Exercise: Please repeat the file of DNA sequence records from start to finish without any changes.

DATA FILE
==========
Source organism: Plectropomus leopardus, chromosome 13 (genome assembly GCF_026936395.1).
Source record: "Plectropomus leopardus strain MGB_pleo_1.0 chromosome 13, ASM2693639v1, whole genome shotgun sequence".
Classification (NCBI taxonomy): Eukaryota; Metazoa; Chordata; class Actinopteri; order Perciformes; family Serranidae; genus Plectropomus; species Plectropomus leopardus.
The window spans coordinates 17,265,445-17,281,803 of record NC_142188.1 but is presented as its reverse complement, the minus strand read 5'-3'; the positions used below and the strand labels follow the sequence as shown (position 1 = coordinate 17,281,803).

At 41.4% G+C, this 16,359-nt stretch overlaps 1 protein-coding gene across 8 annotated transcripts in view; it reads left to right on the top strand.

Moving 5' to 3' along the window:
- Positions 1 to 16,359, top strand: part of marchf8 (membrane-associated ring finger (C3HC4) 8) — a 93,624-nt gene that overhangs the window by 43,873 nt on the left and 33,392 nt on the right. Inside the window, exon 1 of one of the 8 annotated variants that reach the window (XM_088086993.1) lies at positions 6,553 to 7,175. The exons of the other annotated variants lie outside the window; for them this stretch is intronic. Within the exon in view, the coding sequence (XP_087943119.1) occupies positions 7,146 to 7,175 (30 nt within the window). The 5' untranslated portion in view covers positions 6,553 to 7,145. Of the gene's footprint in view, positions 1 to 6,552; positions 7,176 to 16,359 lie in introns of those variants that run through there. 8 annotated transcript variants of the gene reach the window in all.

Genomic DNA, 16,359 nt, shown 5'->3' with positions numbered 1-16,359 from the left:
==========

Source organism: Plectropomus leopardus, chromosome 13 (genome assembly GCF_026936395.1).
Source record: "Plectropomus leopardus strain MGB_pleo_1.0 chromosome 13, ASM2693639v1, whole genome shotgun sequence".
Classification (NCBI taxonomy): Eukaryota; Metazoa; Chordata; class Actinopteri; order Perciformes; family Serranidae; genus Plectropomus; species Plectropomus leopardus.
The window spans coordinates 17,265,445-17,281,803 of record NC_142188.1 but is presented as its reverse complement, the minus strand read 5'-3'; the positions used below and the strand labels follow the sequence as shown (position 1 = coordinate 17,281,803).

At 41.4% G+C, this 16,359-nt stretch overlaps 1 protein-coding gene across 8 annotated transcripts in view; it reads left to right on the top strand.

Moving 5' to 3' along the window:
- Positions 1 to 16,359, top strand: part of marchf8 (membrane-associated ring finger (C3HC4) 8) — a 93,624-nt gene that overhangs the window by 43,873 nt on the left and 33,392 nt on the right. Inside the window, exon 1 of one of the 8 annotated variants that reach the window (XM_088086993.1) lies at positions 6,553 to 7,175. The exons of the other annotated variants lie outside the window; for them this stretch is intronic. Within the exon in view, the coding sequence (XP_087943119.1) occupies positions 7,146 to 7,175 (30 nt within the window). The 5' untranslated portion in view covers positions 6,553 to 7,145. Of the gene's footprint in view, positions 1 to 6,552; positions 7,176 to 16,359 lie in introns of those variants that run through there. 8 annotated transcript variants of the gene reach the window in all.

Genomic DNA, 16,359 nt, shown 5'->3' with positions numbered 1-16,359 from the left: